• These include NinjaOne’s USD 231 million Series C funding round led by ICONIQ Growth at a valuation of USD 1.9 billion and AxoniusSeries E round of USD 200 million from Accel and Lightspeed Venture Partners at a valuation of USD 2.6 billion.
  • The 10 largest startup funding rounds of Q1 2024 totaled over USD 1.1 billion or more than 75% of the total funding raised during the period. These were primarily growth rounds.

Product updates: Focus firmly on SASE and feature expansion

Analyst Take: In the Next-gen Cybersecurity space, the primary focus appears to have shifted from generative AI (GenAI) integrations to SASE products, including the combination of various disparate solutions into a single-vendor offering. Organizations in this industry also worked to expand the reach of their solutions across new environments and customer categories. Cyber insurance companies focused on cyber risk management and digital privacy tools product launches varied in functionality.
  • Several players launched SASE products and related solutions this quarter
    • Through 2023, Cybersecurity vendors focused on developing single-vendor SASE products, aiming to offer one-stop-shop solutions combining networking and security features. This trend appears to continue into 2024 with several new SASE offerings and aligned products launched in Q1.
    • Aryaka merged its security and networking offerings, announcing Aryaka Unified SASE-as-a-Service. The solution integrates the company’s single-pass security architecture with its zero-trust wide area network (WAN) solution.
    • Broadcom also launched its new single-vendor solution, VeloCloud SASE, secured by Symantec, combining recently acquired VMware’s Velocloud software-defined WAN (SD-WAN) with its Symantec Enterprise Cloud security service edge (SSE) solution.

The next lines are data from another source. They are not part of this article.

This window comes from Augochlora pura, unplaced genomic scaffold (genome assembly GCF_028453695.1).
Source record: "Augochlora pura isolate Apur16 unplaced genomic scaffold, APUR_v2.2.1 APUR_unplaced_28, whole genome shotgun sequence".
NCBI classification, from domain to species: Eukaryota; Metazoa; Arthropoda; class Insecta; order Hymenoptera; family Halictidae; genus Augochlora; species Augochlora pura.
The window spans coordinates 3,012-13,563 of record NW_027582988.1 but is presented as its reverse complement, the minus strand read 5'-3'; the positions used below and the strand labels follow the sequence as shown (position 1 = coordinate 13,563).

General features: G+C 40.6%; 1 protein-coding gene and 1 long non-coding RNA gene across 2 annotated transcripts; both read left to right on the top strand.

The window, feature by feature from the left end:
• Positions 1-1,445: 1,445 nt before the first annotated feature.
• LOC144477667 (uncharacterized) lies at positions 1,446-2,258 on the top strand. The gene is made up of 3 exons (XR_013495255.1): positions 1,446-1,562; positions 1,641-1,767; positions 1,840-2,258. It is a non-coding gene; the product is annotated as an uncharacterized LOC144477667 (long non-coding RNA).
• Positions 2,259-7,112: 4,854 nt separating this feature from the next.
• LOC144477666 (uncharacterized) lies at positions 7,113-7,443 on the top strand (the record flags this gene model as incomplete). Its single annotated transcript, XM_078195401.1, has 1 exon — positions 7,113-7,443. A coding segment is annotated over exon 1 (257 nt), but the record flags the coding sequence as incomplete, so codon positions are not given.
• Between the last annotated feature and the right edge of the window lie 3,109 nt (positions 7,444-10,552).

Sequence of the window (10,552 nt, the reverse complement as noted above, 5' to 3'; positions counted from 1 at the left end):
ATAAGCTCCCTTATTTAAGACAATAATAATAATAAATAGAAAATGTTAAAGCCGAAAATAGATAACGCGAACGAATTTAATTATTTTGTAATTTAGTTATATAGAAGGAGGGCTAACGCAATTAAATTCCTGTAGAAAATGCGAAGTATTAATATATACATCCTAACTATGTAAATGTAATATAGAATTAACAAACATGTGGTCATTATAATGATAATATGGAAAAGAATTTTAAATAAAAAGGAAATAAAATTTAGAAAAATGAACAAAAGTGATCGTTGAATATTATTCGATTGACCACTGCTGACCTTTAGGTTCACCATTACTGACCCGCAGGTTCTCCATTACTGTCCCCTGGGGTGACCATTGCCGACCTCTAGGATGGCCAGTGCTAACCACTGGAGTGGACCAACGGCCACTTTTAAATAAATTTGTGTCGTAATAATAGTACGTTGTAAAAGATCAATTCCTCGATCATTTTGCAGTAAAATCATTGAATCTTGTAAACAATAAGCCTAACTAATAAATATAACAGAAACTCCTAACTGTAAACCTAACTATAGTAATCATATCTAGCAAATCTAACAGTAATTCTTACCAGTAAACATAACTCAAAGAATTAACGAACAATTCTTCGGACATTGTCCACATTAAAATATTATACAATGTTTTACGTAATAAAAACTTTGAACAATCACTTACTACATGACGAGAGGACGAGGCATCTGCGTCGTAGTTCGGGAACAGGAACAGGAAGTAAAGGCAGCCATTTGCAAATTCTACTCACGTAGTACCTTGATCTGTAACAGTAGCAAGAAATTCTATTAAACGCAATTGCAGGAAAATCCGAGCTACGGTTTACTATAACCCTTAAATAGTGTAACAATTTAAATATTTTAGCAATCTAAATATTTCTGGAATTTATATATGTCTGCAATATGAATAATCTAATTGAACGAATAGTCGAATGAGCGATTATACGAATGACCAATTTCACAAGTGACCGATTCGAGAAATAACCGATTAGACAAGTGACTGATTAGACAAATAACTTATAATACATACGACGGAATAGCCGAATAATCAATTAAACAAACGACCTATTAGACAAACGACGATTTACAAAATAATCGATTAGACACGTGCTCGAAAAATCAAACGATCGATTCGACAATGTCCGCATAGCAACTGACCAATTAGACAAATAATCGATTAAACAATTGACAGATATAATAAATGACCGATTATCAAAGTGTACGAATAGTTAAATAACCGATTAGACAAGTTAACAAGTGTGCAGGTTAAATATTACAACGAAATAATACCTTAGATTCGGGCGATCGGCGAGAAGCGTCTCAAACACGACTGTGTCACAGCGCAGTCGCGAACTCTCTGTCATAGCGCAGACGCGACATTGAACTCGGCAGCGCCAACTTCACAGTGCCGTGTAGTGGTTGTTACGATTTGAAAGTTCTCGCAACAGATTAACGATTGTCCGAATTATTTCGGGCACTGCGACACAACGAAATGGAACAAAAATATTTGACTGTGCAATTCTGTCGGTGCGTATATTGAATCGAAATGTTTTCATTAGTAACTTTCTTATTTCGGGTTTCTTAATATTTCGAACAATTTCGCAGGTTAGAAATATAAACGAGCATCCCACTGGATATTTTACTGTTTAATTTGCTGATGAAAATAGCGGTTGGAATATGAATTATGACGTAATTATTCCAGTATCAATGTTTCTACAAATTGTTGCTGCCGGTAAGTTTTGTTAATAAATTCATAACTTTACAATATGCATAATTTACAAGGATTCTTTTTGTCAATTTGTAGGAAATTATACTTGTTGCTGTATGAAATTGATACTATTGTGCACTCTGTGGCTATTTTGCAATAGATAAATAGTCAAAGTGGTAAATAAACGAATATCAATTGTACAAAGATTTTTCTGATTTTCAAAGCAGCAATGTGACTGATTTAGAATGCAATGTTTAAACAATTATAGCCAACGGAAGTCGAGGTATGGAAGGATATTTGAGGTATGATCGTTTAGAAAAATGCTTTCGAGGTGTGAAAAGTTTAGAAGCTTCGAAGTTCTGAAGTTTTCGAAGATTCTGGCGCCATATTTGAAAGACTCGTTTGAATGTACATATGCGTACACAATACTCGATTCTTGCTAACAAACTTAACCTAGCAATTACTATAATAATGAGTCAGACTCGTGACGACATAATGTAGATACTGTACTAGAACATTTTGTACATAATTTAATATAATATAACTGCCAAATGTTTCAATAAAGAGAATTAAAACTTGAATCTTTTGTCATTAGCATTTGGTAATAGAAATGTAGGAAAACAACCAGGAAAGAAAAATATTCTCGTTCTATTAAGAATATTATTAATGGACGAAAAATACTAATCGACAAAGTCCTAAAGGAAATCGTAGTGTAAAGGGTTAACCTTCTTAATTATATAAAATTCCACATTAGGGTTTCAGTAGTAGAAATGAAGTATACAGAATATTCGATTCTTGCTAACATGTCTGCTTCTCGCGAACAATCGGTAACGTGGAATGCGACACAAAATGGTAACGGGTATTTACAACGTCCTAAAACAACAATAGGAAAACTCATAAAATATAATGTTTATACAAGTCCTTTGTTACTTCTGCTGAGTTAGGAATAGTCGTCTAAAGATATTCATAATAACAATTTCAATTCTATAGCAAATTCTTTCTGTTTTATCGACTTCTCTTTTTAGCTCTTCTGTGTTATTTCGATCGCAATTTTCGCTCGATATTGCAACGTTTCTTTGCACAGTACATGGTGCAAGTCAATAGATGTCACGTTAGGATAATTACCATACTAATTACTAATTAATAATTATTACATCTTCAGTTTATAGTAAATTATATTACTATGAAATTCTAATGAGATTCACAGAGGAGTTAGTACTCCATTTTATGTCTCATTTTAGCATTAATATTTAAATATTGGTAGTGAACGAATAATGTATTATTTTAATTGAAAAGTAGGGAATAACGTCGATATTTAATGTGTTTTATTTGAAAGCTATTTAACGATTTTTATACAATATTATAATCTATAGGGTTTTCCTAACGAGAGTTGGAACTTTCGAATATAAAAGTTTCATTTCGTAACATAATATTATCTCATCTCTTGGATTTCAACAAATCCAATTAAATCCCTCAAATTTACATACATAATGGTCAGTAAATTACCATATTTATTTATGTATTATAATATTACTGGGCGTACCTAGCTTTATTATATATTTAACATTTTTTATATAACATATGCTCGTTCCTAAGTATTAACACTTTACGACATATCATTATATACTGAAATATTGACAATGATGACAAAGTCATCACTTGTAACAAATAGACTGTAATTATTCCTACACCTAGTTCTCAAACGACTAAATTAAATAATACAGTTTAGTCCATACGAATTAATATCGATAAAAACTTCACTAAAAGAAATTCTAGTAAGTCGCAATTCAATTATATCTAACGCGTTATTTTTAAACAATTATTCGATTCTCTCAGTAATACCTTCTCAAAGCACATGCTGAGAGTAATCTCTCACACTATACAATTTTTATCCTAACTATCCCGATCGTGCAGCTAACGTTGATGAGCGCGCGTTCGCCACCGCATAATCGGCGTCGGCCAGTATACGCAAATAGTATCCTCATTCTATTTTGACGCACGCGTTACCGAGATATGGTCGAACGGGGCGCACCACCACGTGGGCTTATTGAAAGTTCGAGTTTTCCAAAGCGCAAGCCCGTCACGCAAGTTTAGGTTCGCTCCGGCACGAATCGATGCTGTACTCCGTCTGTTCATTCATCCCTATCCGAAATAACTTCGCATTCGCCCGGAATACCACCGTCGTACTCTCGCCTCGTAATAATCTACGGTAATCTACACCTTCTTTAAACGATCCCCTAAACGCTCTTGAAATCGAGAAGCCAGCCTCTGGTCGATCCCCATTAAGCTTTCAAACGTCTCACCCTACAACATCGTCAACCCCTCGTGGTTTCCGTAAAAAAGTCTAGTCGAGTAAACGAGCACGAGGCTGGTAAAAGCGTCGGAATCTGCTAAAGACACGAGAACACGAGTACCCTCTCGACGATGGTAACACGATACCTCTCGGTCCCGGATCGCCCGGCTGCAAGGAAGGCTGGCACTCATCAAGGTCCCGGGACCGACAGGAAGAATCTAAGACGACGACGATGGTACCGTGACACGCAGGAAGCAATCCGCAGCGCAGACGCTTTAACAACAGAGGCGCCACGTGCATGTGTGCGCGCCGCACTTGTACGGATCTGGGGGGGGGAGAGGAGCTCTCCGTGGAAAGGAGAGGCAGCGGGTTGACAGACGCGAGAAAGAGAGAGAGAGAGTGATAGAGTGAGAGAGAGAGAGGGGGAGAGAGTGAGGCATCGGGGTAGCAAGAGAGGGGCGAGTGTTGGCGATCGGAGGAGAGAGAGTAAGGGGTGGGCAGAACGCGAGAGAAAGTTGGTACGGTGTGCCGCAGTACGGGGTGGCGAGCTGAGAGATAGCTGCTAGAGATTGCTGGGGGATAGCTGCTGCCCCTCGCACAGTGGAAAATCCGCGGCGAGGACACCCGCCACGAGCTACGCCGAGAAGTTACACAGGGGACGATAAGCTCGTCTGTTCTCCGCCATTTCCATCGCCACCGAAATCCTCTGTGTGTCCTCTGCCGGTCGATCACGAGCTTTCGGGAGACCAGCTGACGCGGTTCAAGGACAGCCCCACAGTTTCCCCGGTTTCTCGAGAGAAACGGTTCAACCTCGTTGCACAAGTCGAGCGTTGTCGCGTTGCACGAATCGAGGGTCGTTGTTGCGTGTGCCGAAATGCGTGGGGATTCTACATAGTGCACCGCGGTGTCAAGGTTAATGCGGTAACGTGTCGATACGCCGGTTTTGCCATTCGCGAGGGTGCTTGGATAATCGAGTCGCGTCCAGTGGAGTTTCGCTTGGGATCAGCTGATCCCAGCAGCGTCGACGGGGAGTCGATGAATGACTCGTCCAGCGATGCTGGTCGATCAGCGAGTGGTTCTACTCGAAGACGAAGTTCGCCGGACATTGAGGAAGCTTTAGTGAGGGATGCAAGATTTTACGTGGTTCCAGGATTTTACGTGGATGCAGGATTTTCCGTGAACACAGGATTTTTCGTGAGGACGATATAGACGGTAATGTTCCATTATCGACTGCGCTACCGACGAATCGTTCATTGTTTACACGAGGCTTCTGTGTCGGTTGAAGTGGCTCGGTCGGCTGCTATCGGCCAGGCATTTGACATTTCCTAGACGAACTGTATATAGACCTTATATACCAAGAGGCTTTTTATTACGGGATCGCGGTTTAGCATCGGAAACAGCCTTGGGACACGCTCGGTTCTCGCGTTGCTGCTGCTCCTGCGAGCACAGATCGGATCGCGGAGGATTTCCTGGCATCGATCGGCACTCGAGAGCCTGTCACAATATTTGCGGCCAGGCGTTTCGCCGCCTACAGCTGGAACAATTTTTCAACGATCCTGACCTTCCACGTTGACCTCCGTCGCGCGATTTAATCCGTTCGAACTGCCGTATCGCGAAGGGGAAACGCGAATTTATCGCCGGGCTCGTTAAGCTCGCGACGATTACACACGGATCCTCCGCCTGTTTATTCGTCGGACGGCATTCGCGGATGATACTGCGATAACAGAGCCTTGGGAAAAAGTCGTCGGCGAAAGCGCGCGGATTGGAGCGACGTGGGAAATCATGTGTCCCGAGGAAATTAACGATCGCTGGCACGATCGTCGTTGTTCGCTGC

• Cato Networks introduced extended detection and response (XDR) capabilities into its existing SASE platform to launch an SASE-based XDR solution. The new product, Cato XDR, will reportedly leverage SASE functionality to side-step issues such as long deployment times, limited data quality, and inadequate response capabilities.
    • Zero-trust specialist Zscaler launched a combined SASE product, merging its SSE platform with a newly launched SD-WAN solution that offers integrated zero-trust features.
    • Netskope also launched a new version of its SASE solution, catering to mid-sized businesses and managed service providers (MSPs), with specialized features such as multi-tenant support and a tailored pricing model.
  • Other significant product launches in Next-gen Cybersecurity focused on expansion of capabilities to new environments or targeted specific customer categories
    • Akamai’s Guardicore segmentation technology was expanded to hybrid cloud environments, allowing the firm to further reduce attack surfaces and helping security teams manage segmentation across their environments using a single platform.
    • ThreatLocker, an endpoint security vendor, launched a new MDR solution for MSPs.
    • Certain players launched products specifically for smaller businesses, with Lookout launching a new edition of its platform for mid-sized businesses and ESET introducing a new MDR solution for SMBs.
    • Incumbent player Tenable announced it was extending its exposure management platform to operational technology (OT) and IoT devices, while Vectra AI launched a managed XDR (MXDR) solution to defend against hybrid attacks that breach defenses across the cloud, data centers, and endpoints.
    • Bitdefender launched a new cloud security posture management (CSPM) solution, GravityZone CSPM+, which allows users to assess, monitor, and manage cloud infrastructure configurations on platforms such as AWS, Google Cloud, and Azure.
  • Cybersecurity firms also continued to integrate GenAI into their products, though with fewer launches than last year
    • Incumbent cloud and network security firm Check Point unveiled a new integrated AI copilot for its Infinity platform, and Cycode, an application security posture management (ASPM) company, launched a GenAI integration for its risk intelligence graph (RIG). Exabeam also launched a GenAI-powered copilot designed to help analysts understand threats and offer recommendations.
  • Product updates in the Digital Privacy Tools space varied in functionality
    • BigID announced several new access governance capabilities designed to help enterprises manage overexposed data and over-privileged users, improving overall security posture, minimizing insider risk, and enhancing AI compliance. The company also received a patent for the use of AI to locate personally identifiable information (PII), with the software integrated across its portfolio.